Marco Scutaro was beloved by the fans. Mr. Dlutch came through time and time again with winning walk-off hit after winning walk-off hit. One of Scutaro’s most memorable moments for the Oakland A’s was in the 2006 ALDS against the Minnesota Twins. Scutaro’s bases-clearing double in Game Three broke the game open and broke the A’s decade-long curse, helping send the A’s to the ALCS.

Scutaro was an invaluable utility infielder who became an every day infielder thanks to injuries to the A’s middle infield. Sure, business is business, but GM Billy Beane must have had a hard time pulling the trigger on trading Scutaro to the Toronto Blue Jays following the 2007 season.

Then again, it must have been hard NOT to trade Marco Scutaro when his salary kept going up, as well as his value. Scutaro had made many memories for the A’s, but each memory was getting more expensive for the low-budget A’s.

At the start of the 2009 season, oft-injured and presumably healthy Bobby Crosby was trained as a utility player. Not exactly a cheap replacement with his $5 million plus salary, but Crosby wasn’t doing enough every day to help keep the A’s afloat.

After the 2009 season, Crosby was also off the books, and the A’s needed to find what they had been lacking since trading away Marco Scutaro: a super sub who goes above and beyond the call of duty as a “backup” player.

Enter Adam Rosales.

On February 1, the A’s acquired Adam Rosales in bad contracts trade. The A’s gave Cincinnati Aaron Miles, whom they had acquired from the Chicago Cubs in exchange for Rosales and Willy Taveras, who was released almost immediately.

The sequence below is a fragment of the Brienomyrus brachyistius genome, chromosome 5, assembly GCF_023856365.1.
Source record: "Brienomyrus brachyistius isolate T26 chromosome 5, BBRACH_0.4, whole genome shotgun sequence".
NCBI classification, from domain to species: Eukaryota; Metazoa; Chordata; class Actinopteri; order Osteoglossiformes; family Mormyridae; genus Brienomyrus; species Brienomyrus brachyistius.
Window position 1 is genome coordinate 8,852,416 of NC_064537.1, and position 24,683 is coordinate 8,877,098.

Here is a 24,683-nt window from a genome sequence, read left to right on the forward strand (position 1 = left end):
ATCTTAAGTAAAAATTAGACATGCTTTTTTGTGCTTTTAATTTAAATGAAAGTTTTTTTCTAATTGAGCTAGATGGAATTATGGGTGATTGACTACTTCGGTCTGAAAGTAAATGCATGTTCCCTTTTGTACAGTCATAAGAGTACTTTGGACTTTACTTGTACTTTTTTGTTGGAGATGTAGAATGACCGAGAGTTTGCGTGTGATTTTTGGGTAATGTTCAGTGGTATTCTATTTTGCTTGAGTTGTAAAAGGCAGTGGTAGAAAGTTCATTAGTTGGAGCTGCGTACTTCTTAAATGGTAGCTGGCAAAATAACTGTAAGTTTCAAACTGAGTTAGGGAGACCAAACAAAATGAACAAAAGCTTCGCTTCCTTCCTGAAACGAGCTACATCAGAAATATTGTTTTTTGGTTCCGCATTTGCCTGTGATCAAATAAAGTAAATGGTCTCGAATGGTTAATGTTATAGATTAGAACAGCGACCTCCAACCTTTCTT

The collective response from the A’s fan base of Rosales’ acquisition was “um… yay?” More was made of why the A’s were willing to eat Tavaras’ contract than the acquisition of Rosales. The common comparisons made were: Rosales plays all out, like former A’s outfielder Eric Brynes, and he wears number seven at shortstop, just like Bobby Crosby.

He’s not Eric Byrnes. He’s not Bobby Crosby. He’s Adam Rosales. And he could very well be Marco Scutaro, too.

During Spring Training, Rosales almost stole the everyday shortstop job from Cliff Pennington with his performance. There was plenty of buzz in camp about how Rosales sprints to first base after a walk or around the bases after hitting a home run. There was a lot to like about Rosales.

There still is.

While Mark Ellis was out this season nursing his hamstrings, Rosales filled in admirably at second base—not unlike Marco scutaro. When Mark Ellis finally returned from the D.L., Rosales handed the job back to Ellis without making an error there Ellis’ absence. What has Rosales done since? He’s spelled Kevin Kouzmanoff at third base, he’s spelled Cliff Pennington at shortstop, and he’s even filled in in the outfield, allowing Ryan Sweeney to get needed time off.

While playing “musical fielders” all over the field, Rosales has been a valuable bat as well. He’s batting .281 with on-base percentage of .344. Rosales’ four home runs are tied for the team lead. Rosales has batted all over the lineup, and there’s been talk of letting him hit leadoff.

Super Utility, thy name is Rosales. It might be a good thing though that the A’s have all the catching help they need.

Rosales is good. Did Beane know was he was getting this offseason in that trade, or did he just strike gold? Either way, the A’s are cashing in. Rosales is making it very easy for the A’s to stomach the fact that Scutaro turned down their multi-year offer to resign this past offseason.

The best news is that Rosales is young and cheap. Hopefully the A’s hold onto him for a while. Finding the next Marco Scutaro took a while. Finding the next Adam Rosales might take a bit longer.

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